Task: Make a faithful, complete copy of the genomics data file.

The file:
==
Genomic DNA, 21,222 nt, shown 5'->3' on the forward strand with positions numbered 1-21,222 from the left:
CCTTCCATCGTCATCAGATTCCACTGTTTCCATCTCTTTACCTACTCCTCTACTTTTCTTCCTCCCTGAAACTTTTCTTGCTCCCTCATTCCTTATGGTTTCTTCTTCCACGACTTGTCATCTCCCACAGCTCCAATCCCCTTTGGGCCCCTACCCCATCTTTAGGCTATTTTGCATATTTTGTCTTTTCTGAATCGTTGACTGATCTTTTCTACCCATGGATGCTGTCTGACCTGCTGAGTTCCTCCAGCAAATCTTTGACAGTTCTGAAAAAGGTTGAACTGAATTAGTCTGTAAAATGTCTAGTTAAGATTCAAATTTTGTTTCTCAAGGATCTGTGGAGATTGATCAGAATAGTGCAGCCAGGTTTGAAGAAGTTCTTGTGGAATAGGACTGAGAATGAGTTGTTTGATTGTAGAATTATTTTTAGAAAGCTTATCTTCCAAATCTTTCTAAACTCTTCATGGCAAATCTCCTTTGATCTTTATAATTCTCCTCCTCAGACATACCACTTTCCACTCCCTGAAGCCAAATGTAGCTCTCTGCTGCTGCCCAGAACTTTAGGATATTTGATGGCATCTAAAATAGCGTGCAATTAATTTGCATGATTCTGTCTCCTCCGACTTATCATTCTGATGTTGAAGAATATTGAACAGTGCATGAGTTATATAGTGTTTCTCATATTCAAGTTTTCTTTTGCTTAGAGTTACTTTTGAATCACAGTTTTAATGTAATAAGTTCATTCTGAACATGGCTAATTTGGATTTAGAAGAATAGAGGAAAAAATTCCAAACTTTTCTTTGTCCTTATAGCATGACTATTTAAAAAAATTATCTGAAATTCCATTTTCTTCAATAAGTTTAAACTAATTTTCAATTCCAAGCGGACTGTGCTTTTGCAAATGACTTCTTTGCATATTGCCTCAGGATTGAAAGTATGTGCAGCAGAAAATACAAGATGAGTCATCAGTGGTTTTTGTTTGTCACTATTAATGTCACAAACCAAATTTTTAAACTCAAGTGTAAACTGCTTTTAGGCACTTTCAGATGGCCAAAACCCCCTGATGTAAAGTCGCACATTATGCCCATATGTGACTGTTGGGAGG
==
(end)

Genomic DNA, 21,222 nt, shown 5'->3' on the forward strand with positions numbered 1-21,222 from the left:
CCTTCCATCGTCATCAGATTCCACTGTTTCCATCTCTTTACCTACTCCTCTACTTTTCTTCCTCCCTGAAACTTTTCTTGCTCCCTCATTCCTTATGGTTTCTTCTTCCACGACTTGTCATCTCCCACAGCTCCAATCCCCTTTGGGCCCCTACCCCATCTTTAGGCTATTTTGCATATTTTGTCTTTTCTGAATCGTTGACTGATCTTTTCTACCCATGGATGCTGTCTGACCTGCTGAGTTCCTCCAGCAAATCTTTGACAGTTCTGAAAAAGGTTGAACTGAATTAGTCTGTAAAATGTCTAGTTAAGATTCAAATTTTGTTTCTCAAGGATCTGTGGAGATTGATCAGAATAGTGCAGCCAGGTTTGAAGAAGTTCTTGTGGAATAGGACTGAGAATGAGTTGTTTGATTGTAGAATTATTTTTAGAAAGCTTATCTTCCAAATCTTTCTAAACTCTTCATGGCAAATCTCCTTTGATCTTTATAATTCTCCTCCTCAGACATACCACTTTCCACTCCCTGAAGCCAAATGTAGCTCTCTGCTGCTGCCCAGAACTTTAGGATATTTGATGGCATCTAAAATAGCGTGCAATTAATTTGCATGATTCTGTCTCCTCCGACTTATCATTCTGATGTTGAAGAATATTGAACAGTGCATGAGTTATATAGTGTTTCTCATATTCAAGTTTTCTTTTGCTTAGAGTTACTTTTGAATCACAGTTTTAATGTAATAAGTTCATTCTGAACATGGCTAATTTGGATTTAGAAGAATAGAGGAAAAAATTCCAAACTTTTCTTTGTCCTTATAGCATGACTATTTAAAAAAATTATCTGAAATTCCATTTTCTTCAATAAGTTTAAACTAATTTTCAATTCCAAGCGGACTGTGCTTTTGCAAATGACTTCTTTGCATATTGCCTCAGGATTGAAAGTATGTGCAGCAGAAAATACAAGATGAGTCATCAGTGGTTTTTGTTTGTCACTATTAATGTCACAAACCAAATTTTTAAACTCAAGTGTAAACTGCTTTTAGGCACTTTCAGATGGCCAAAACCCCCTGATGTAAAGTCGCACATTATGCCCATATGTGACTGTTGGGAGG